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MB059142

Awelye (Women's Ceremony)

Medium
Acrylic on Linen
Size
120 x 45cm
Year Painted
2022
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This painting on linen will be shipped in a cylinder to you free of charge, worldwide! An option to have this painting 'stretched' onto a wooden frame may be available. If selected, further charges will apply and will be calculated at checkout.
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MB059142

Awelye (Women's Ceremony)

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Catalogue Number:MB059142 ,Width: ,Height:

Info

Catalogue Number:
MB059142

Artist Profile

Emily Pwerle Born: c 1930's Language Group: Alyawarre Country: Atnwengerrp/Ir…

Artist Profile

Emily Pwerle

Born: c 1930's

Language Group: Alyawarre

Country: Atnwengerrp/Irrweltye, Utopia Region, North East of Alice Springs

Medium: Acrylic on Canvas and Linen

Subjects: Awelye (Woman's Ceremony and Body Paint Design), Akarley (Bush Orange)

Emily painted her first paintings for Mbantua in 2001. The theme of her paintings usually relates to Women's Ceremonies associated with her country, Atnwengerrp/Irrweltye, and the body paint designs used. Her style often shows strong, bold linear work with a backdrop of fine dots, reflecting country or sometimes akarley (bush orange), also stories from Emily's country.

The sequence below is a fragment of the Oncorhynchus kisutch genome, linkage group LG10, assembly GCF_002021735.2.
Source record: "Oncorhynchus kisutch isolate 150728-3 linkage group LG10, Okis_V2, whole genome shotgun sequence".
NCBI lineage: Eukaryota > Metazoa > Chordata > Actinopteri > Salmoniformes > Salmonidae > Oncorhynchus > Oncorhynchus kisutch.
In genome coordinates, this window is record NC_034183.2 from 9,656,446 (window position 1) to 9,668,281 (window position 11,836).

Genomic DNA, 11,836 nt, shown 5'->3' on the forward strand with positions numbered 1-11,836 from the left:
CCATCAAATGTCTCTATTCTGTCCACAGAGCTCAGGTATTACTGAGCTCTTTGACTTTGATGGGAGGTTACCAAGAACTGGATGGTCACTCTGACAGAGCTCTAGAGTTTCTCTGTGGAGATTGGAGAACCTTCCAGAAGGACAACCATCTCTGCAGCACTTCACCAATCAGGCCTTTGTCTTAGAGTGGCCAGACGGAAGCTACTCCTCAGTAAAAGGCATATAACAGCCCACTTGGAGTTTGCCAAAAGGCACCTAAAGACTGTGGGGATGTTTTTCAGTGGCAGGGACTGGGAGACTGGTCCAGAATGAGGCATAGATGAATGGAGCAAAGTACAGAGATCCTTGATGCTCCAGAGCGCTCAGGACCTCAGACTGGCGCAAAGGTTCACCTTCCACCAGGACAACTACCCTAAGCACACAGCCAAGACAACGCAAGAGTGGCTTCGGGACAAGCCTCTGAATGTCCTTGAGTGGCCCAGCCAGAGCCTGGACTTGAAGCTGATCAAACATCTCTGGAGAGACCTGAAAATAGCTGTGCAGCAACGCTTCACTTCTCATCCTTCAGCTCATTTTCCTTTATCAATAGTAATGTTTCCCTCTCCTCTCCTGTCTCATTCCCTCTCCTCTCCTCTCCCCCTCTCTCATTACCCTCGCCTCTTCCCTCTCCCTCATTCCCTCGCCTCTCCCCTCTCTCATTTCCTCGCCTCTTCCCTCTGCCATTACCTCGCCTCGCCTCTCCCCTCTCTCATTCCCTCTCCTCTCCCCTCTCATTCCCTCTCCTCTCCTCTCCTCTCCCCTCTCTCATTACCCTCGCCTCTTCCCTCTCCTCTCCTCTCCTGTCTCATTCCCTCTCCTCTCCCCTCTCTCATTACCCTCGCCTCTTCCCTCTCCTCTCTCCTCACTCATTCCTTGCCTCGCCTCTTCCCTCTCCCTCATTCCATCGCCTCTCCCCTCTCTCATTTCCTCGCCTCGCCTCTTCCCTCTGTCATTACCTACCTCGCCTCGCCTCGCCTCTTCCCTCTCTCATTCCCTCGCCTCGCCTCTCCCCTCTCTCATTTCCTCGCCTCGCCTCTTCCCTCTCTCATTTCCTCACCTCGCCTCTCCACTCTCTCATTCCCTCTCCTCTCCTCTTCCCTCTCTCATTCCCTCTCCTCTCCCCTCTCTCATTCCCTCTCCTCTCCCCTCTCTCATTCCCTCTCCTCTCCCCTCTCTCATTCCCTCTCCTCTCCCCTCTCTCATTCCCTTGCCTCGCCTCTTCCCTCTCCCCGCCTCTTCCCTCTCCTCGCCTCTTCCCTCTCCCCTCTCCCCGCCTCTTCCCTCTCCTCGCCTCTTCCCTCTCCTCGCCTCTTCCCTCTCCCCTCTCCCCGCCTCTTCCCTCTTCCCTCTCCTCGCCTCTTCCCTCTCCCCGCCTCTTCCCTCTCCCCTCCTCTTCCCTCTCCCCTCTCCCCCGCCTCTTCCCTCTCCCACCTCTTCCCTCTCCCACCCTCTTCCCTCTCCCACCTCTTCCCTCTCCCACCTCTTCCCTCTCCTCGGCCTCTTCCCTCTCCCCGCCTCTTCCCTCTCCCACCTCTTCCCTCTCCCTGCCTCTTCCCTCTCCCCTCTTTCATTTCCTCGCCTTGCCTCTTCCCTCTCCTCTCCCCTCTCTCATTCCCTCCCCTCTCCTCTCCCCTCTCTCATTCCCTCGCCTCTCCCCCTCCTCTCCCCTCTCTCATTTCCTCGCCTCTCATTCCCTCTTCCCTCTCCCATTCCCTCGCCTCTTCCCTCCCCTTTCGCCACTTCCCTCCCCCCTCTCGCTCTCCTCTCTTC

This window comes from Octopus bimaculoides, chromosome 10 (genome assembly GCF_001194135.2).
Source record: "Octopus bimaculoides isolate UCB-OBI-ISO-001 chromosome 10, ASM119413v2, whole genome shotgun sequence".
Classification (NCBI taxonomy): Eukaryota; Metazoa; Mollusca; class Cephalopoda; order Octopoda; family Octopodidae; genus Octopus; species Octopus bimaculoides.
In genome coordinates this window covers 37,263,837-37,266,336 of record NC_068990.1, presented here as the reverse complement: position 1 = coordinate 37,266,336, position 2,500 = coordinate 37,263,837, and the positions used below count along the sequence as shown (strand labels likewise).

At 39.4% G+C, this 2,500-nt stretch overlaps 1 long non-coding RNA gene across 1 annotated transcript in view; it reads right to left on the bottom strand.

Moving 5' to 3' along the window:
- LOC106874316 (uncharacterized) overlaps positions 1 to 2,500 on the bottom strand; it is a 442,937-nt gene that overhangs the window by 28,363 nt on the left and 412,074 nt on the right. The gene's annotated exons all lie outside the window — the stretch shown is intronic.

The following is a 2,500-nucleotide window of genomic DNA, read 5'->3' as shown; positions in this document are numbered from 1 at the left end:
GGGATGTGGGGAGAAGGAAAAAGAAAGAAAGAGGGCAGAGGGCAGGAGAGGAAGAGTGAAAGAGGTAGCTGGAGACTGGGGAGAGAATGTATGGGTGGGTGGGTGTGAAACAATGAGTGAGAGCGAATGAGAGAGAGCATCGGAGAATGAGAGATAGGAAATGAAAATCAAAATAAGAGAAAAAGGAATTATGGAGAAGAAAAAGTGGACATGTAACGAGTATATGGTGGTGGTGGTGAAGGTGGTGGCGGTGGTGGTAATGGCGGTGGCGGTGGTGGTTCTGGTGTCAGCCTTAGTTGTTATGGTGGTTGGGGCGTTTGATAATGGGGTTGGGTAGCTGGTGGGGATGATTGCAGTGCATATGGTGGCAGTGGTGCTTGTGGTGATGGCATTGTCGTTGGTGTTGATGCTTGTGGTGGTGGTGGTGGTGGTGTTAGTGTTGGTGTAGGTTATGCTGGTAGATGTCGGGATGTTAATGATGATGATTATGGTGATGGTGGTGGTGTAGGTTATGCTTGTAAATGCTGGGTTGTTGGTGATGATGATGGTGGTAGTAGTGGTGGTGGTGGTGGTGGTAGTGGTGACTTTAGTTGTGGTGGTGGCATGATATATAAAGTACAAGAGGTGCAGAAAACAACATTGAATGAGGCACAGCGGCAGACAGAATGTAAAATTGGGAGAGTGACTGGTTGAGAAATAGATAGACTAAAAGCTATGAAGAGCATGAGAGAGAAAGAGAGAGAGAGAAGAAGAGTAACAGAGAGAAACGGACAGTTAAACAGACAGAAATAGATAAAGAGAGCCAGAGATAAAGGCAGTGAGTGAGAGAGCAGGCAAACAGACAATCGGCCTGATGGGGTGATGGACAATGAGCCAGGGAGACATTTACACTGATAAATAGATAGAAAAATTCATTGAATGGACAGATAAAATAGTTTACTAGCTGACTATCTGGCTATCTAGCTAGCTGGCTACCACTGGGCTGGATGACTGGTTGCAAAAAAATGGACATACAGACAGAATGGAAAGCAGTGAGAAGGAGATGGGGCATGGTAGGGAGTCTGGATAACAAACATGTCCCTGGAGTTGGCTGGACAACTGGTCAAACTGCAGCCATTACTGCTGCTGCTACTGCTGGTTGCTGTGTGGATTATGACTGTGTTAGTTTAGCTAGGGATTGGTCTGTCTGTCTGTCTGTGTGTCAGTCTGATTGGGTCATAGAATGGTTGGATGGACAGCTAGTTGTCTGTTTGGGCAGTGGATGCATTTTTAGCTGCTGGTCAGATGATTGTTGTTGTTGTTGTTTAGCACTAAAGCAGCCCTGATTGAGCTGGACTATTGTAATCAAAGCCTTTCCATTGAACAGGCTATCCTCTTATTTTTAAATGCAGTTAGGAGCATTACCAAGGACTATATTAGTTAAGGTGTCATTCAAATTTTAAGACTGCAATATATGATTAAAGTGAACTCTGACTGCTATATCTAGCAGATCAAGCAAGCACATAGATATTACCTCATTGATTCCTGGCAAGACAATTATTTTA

Emily is a full sister to the late Minnie Pwerle (Barbara Weir's mother).

Collections

Mbantua Gallery Collection, Alice Springs, NT

Information

Artist Name, Artwork Size, Medium, Year Painted,

Information

Artist Name:
Emily Pwerle
Artwork Size:
120 x 45cm
Medium:
Acrylic on Linen
Year Painted:
2022
Title:
Awelye (Women's Ceremony)
Free Shipping Worldwide!:
This painting on linen will be shipped in a cylinder to you free of charge, worldwide! An option to have this painting 'stretched' onto a wooden frame may be available. If selected, further charges will apply and will be calculated at checkout.

Description

Emily paints Awelye (Women's Ceremony and Body Paint Designs) for the ancestral dreamtime stories which belong to her country, Atnwengerrp.

The linear designs in this painting represent Awelye. These designs are painted onto the chest, breasts, arms and thighs. Powders ground from red and yellow ochre (clays), charcoal and ash are used as body paint and applied with a flat stick with soft padding. The women sing the songs associated with their Awelye as each woman takes her turn to be 'painted-up'. Women perform Awelye ceremonies to demonstrate respect for their country and the total well-being and health of their community.

Located at
Mbantua Darwin Gallery

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